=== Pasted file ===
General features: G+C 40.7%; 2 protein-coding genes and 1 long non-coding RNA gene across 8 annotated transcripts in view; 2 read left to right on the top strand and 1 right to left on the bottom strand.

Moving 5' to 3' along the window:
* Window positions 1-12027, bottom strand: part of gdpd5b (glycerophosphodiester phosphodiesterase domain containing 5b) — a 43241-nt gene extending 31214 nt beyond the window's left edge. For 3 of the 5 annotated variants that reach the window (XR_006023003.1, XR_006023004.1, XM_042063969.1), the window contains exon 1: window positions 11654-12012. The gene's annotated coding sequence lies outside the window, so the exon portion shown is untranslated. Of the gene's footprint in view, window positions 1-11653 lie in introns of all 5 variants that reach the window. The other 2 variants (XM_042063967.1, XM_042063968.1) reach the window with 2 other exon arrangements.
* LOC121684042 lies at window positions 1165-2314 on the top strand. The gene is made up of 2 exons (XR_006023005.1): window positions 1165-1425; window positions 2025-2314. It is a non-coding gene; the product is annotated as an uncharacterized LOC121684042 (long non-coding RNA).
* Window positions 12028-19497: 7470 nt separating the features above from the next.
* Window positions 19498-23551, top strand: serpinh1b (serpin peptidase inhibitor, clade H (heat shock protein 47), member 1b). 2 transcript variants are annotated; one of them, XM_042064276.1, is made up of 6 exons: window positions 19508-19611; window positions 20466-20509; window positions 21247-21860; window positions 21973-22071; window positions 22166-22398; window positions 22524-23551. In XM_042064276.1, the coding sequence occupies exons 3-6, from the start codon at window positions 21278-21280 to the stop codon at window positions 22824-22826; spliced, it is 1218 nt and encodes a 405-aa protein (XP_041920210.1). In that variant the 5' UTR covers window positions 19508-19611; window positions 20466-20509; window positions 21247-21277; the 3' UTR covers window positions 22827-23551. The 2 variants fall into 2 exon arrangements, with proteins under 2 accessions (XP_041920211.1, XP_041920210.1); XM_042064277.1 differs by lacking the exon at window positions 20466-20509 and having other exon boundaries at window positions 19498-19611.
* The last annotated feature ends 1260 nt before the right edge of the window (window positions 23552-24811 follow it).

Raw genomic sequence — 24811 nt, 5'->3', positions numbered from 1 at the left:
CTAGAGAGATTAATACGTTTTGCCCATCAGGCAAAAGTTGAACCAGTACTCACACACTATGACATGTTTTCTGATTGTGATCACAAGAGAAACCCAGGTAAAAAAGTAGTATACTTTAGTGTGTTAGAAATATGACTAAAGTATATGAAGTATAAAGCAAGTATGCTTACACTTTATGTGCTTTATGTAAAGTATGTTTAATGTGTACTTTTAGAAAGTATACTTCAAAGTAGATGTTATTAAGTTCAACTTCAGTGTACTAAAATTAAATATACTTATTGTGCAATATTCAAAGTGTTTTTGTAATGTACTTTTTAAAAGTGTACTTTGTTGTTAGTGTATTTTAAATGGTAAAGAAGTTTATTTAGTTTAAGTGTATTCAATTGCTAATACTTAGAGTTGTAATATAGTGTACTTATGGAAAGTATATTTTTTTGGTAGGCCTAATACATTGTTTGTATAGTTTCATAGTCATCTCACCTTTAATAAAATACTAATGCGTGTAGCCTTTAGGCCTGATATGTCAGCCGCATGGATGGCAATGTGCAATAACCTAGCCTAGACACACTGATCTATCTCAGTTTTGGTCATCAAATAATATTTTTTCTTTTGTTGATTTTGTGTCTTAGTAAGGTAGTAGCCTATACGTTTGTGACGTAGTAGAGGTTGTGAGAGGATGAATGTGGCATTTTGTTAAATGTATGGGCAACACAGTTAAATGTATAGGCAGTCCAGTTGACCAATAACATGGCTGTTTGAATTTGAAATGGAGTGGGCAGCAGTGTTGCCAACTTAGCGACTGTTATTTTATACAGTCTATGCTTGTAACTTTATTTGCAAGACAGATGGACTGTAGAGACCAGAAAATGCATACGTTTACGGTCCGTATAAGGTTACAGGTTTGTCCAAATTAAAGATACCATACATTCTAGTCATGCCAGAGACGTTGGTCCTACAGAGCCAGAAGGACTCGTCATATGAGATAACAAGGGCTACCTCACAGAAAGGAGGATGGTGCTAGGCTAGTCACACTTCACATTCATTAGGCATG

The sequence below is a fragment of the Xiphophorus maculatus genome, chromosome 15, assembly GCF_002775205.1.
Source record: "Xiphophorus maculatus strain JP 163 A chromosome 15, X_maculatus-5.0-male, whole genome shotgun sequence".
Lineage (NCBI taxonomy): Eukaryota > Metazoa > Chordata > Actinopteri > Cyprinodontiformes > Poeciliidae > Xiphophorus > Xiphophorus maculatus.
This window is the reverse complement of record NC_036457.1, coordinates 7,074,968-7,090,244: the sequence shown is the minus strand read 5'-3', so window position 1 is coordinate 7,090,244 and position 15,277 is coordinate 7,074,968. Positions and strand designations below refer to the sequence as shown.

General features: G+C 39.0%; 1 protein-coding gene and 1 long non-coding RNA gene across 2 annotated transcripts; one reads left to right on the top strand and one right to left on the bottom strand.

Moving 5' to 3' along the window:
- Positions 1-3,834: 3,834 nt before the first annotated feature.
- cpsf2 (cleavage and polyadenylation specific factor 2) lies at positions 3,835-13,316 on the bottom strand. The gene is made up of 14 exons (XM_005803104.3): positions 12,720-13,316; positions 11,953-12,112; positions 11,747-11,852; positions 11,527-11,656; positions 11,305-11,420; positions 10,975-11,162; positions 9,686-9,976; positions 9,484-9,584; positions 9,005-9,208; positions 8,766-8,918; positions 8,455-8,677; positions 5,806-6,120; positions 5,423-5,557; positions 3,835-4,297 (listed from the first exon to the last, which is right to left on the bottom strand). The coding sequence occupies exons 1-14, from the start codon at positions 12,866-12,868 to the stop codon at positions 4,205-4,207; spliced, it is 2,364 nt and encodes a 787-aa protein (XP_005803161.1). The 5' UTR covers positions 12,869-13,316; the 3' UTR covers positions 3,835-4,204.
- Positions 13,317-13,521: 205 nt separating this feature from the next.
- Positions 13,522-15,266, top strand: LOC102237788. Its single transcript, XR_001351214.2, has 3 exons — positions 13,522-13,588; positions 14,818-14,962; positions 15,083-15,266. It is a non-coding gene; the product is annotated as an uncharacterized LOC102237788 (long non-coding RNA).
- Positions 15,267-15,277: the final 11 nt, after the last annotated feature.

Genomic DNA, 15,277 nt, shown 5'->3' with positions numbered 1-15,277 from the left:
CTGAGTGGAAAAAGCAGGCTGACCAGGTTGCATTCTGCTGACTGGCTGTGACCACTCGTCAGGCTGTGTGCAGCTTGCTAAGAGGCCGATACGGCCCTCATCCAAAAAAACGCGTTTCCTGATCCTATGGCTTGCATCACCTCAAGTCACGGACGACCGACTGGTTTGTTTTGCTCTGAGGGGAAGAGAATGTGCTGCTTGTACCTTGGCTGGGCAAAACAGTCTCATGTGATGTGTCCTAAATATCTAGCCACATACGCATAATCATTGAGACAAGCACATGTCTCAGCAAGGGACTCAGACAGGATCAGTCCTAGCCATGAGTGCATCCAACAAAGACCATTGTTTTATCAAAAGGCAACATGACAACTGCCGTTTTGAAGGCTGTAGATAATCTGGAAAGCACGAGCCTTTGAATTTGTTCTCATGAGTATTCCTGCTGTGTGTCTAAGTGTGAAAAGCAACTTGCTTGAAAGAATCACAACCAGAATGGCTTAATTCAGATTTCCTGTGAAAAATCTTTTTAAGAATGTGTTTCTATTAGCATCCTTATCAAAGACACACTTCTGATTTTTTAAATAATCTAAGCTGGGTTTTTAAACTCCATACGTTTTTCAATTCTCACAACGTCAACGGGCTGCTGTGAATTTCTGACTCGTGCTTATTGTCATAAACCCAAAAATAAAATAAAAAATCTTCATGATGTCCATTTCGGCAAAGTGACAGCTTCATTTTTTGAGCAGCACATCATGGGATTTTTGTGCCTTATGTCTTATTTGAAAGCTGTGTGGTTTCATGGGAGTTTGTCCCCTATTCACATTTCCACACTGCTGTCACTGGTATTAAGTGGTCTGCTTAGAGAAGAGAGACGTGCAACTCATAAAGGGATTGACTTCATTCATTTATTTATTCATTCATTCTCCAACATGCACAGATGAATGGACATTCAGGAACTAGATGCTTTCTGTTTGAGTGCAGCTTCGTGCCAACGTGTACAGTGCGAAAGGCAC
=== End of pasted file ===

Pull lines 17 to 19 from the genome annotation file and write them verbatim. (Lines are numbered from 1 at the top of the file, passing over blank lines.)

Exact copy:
- cpsf2 (cleavage and polyadenylation specific factor 2) lies at positions 3,835-13,316 on the bottom strand. The gene is made up of 14 exons (XM_005803104.3): positions 12,720-13,316; positions 11,953-12,112; positions 11,747-11,852; positions 11,527-11,656; positions 11,305-11,420; positions 10,975-11,162; positions 9,686-9,976; positions 9,484-9,584; positions 9,005-9,208; positions 8,766-8,918; positions 8,455-8,677; positions 5,806-6,120; positions 5,423-5,557; positions 3,835-4,297 (listed from the first exon to the last, which is right to left on the bottom strand). The coding sequence occupies exons 1-14, from the start codon at positions 12,866-12,868 to the stop codon at positions 4,205-4,207; spliced, it is 2,364 nt and encodes a 787-aa protein (XP_005803161.1). The 5' UTR covers positions 12,869-13,316; the 3' UTR covers positions 3,835-4,204.
- Positions 13,317-13,521: 205 nt separating this feature from the next.
- Positions 13,522-15,266, top strand: LOC102237788. Its single transcript, XR_001351214.2, has 3 exons — positions 13,522-13,588; positions 14,818-14,962; positions 15,083-15,266. It is a non-coding gene; the product is annotated as an uncharacterized LOC102237788 (long non-coding RNA).